O'Carroll showed that mettle early on when he submitted his play The Course for inclusion in the Dublin Theatre Festival. The festival committee ruled the play was too coarse for their liking, so he hired a theatre and put up posters saying 'Rejected By The Dublin Theatre Festival'. His instincts were proven right when his solo production took in more at the box office than every show in the festival put together.
As RTE's head of comedy in the 1990s, Billy Magra floated the notion of giving Brendan O'Carroll his own show. It didn't happen. "It was a different zeitgeist," he says.
Magra has been consistently impressed with O'Carroll's willingness to put his own money where his mouth is. "There were years when Brendan didn't have a broadcaster and he would put his hand in his own pocket to fund his end of year show. He'd stage the production and film it and then put it out on video and DVD, and it would sell," he says.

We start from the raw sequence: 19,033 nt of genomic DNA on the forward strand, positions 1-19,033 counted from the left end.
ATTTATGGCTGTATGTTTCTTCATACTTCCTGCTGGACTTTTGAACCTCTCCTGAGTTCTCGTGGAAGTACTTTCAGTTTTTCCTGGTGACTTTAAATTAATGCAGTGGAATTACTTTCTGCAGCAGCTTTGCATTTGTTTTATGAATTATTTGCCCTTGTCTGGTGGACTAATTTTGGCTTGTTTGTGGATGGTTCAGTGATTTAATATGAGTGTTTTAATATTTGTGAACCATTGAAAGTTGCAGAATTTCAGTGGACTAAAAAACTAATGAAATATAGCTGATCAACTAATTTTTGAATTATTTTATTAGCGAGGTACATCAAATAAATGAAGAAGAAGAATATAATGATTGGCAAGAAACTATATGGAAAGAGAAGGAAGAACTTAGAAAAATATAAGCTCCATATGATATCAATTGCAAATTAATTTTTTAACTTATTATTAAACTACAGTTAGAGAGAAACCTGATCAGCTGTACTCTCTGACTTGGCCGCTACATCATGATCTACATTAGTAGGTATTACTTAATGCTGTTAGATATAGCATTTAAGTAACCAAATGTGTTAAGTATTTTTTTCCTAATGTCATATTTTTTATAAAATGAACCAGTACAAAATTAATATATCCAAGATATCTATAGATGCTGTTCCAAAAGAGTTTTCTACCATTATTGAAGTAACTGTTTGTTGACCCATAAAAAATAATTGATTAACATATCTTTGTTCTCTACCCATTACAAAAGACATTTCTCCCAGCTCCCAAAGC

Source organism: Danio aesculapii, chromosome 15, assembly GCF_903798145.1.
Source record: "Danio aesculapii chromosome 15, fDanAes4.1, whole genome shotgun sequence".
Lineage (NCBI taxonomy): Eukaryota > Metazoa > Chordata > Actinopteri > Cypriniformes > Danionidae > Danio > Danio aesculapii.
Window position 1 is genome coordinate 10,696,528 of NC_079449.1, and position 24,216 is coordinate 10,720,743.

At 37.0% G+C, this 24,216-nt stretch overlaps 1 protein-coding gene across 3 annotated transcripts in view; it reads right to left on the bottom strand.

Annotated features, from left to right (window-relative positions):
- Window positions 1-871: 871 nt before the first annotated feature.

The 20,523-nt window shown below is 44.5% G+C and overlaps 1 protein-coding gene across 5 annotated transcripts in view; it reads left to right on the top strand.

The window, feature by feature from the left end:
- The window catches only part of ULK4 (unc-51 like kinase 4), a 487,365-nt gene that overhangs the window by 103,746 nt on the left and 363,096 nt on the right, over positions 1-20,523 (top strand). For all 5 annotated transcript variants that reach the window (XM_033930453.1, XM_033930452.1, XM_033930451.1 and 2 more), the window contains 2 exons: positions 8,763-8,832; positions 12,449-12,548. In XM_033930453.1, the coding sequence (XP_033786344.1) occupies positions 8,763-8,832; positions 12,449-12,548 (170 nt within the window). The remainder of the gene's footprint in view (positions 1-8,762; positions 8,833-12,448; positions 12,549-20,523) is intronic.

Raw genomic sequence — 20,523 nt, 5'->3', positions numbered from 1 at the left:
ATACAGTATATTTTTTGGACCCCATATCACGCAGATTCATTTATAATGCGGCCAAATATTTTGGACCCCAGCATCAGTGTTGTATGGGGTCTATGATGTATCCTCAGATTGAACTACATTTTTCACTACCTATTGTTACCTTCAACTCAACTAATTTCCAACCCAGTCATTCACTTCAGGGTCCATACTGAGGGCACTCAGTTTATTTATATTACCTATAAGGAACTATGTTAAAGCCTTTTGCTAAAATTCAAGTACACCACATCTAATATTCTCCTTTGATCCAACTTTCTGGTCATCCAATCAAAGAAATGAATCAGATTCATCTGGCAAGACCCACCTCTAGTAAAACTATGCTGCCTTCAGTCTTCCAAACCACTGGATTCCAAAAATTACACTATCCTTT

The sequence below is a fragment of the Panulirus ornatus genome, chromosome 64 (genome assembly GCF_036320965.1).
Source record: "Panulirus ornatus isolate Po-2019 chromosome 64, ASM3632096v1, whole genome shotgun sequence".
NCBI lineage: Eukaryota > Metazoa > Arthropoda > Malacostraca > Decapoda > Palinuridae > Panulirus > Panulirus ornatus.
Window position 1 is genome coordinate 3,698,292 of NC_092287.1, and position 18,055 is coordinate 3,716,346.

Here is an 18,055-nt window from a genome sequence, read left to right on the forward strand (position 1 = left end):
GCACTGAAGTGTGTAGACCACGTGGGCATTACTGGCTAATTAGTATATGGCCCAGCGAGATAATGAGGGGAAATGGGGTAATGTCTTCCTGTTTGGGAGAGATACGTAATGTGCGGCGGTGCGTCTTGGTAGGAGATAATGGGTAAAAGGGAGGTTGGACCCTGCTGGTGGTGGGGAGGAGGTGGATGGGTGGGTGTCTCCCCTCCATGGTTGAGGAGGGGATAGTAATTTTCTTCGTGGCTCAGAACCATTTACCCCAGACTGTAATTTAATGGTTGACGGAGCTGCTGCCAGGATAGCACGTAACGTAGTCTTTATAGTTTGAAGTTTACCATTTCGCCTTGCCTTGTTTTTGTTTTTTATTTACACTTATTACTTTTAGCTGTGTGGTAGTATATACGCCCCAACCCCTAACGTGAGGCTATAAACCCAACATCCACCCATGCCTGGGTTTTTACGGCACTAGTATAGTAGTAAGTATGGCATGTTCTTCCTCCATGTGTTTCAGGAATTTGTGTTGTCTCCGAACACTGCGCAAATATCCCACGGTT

Without a broadcaster in the late 1990s, O'Carroll noted with satisfaction that his self-financed videos sold a quarter-of-a-million copies. "There can't be a quarter-of-a-million fu**ing eejits out there," he remarked.
His unfailing willingness to take a punt on himself is rooted in the born gambler within. In bygone days he flitted away fortunes at Shelbourne Park. "I was mad into the dogs," he recalled. "The first three times I went to the dogs I won big. On the third occasion, I was only 13, I had five shillings and I won £815. I thought 'this is easy'. Big fu**ing mistake.
"I was hooked and it got worse as I got older. I used to get off the bus at Shelbourne Park on a Saturday night after getting my wages. I'd walk to the bus stop where you got a bus back to town. I'd lift the sod at the bus stop and put a 50p piece under the sod so that at least I'd have my fare when I came out. I knew I was going to lose my bo**ocks."
He packed in the dogs and focused his gambling bug on a single project -- Brendan O'Carroll. It has paid off royally. Billy Magra observes: "He's done it himself. He's a one-man cottage industry and you can't take that away from him."